Do this both ways: measuring against the width to find the second length line and measuring against the length to find the second width line, like what is shown above. Once you have all these markings made, you can connect the dots again to make solid lines.

This diagram and the one below show what could happen if you don’t measure this way: If you make no markings at all, your cutting line could curve in drastically as you go so that your piece would be misshapen. And below: if you only made a marking at the corners, your cutting line might not remain straight the whole way, again leaving you with a misshapen piece. All those little markings you’re making are helping you to get straight lines.Â

**Cutting**

And now’s the fun (and easy) part… Cutting! Cut along your straight lines and your piece is ready!

**Hemming**

Now for the hemming. I’m going to demonstrate this on a curtain but you could skip the bonus step below to hem just about any piece.

Bonus step: if you’re hemming curtains, the easiest way to measure is to hang the curtain, lay the excess fabric out flat, and measure up to where you want the curtain hem to land. For mine, I need to remove 11 inches for the hem to just barely graze the ground.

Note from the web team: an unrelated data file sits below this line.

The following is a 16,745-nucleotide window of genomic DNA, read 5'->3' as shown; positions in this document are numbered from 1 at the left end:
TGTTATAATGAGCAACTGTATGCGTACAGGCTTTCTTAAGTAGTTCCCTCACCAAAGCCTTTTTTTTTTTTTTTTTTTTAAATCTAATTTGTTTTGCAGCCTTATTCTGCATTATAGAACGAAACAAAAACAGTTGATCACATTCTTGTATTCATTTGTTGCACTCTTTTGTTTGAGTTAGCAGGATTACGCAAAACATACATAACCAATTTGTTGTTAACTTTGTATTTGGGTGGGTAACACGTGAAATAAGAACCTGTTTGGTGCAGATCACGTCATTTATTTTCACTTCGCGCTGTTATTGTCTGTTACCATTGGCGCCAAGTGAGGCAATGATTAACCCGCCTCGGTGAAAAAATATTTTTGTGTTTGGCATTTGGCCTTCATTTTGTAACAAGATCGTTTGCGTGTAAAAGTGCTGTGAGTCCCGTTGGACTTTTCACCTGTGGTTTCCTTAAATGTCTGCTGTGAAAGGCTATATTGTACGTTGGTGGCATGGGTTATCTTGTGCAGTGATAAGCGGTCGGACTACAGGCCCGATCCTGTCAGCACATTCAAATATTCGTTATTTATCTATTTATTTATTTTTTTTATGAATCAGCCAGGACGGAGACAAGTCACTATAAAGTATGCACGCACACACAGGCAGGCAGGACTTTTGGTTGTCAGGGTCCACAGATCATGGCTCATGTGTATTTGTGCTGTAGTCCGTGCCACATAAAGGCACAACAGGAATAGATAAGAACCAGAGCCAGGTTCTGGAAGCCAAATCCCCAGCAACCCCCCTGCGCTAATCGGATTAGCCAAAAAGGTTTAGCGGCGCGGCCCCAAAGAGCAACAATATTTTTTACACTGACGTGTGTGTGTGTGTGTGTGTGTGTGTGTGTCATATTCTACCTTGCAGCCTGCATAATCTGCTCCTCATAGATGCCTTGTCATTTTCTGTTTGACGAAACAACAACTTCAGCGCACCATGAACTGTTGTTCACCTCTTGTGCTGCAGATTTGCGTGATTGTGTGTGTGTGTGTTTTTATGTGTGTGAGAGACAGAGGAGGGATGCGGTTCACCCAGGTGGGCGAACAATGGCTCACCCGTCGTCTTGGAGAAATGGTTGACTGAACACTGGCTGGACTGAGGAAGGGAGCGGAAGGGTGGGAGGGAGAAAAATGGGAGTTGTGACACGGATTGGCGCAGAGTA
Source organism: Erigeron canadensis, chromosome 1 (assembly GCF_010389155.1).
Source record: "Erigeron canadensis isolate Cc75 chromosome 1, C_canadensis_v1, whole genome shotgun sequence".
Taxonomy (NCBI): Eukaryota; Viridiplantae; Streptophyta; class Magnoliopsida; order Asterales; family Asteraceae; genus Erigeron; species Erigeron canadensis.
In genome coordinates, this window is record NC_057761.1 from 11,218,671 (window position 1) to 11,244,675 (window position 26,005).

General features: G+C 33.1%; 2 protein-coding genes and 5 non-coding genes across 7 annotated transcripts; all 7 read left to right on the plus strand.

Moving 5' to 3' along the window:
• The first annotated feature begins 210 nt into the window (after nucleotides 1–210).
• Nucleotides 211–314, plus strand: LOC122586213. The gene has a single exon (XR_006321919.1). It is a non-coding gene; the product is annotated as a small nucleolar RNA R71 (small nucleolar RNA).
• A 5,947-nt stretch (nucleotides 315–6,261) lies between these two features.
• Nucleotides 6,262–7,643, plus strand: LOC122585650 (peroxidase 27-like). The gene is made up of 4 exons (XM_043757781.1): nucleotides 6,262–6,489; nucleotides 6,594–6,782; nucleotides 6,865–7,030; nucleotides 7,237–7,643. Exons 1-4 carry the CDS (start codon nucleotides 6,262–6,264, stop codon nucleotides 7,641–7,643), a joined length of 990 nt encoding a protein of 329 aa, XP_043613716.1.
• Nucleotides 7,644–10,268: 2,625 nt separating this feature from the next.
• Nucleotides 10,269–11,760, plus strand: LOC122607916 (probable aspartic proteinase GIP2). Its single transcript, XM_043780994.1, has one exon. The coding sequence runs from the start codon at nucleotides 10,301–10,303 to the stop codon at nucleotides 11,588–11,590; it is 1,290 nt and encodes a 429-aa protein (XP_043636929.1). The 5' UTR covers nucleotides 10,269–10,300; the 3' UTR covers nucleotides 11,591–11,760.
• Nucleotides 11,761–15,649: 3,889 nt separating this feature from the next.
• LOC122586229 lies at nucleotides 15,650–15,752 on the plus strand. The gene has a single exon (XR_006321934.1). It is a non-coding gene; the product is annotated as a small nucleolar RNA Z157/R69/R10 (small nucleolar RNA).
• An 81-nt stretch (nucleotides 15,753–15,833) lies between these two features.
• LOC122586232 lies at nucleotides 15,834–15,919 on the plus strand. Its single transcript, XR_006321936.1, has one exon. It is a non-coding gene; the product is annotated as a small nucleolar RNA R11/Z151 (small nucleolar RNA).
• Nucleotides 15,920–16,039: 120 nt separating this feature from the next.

As we talked about above, I’ll need to add 2 inches to that measurement for a 1 inch hem. When hemming curtains, you’ll need to think about it a little bit backwards; instead of adding 2 inches to 11 to make 13, I want to subtract 2 from 11 to make 9. Think about it like you’re adding those two inches to the finished measurement of the curtain, even though what you measured was the part that you’ll be cutting off. You don’t want your curtains to be too short!

Make your markings and cut off the excess fabric.

And now, you’ll ACTUALLY get to the sewing part of your project. The measuring and cutting always takes the longest ðŸ˜…

Once you’ve got your sewing machine all ready to go, fold the raw edge of your fabric up 1 inch.

Then fold up another inch to fold that raw edge inside.

Then sew it down, giving yourself a decent seam allowance. You can pin everything down first to help make the sewing easier, or you can be a rebel like me and just fold as you go ðŸ˜‚

And this is what the finished edge will look like! Use your new-found skill to hem curtains or jeans, or to make a blanket or tea towel. Basically, you’re more of an adult now.Â

What other small steps would you like to see a tutorial on? Let me know down below!

Happy sewing!

**Emma Knopp**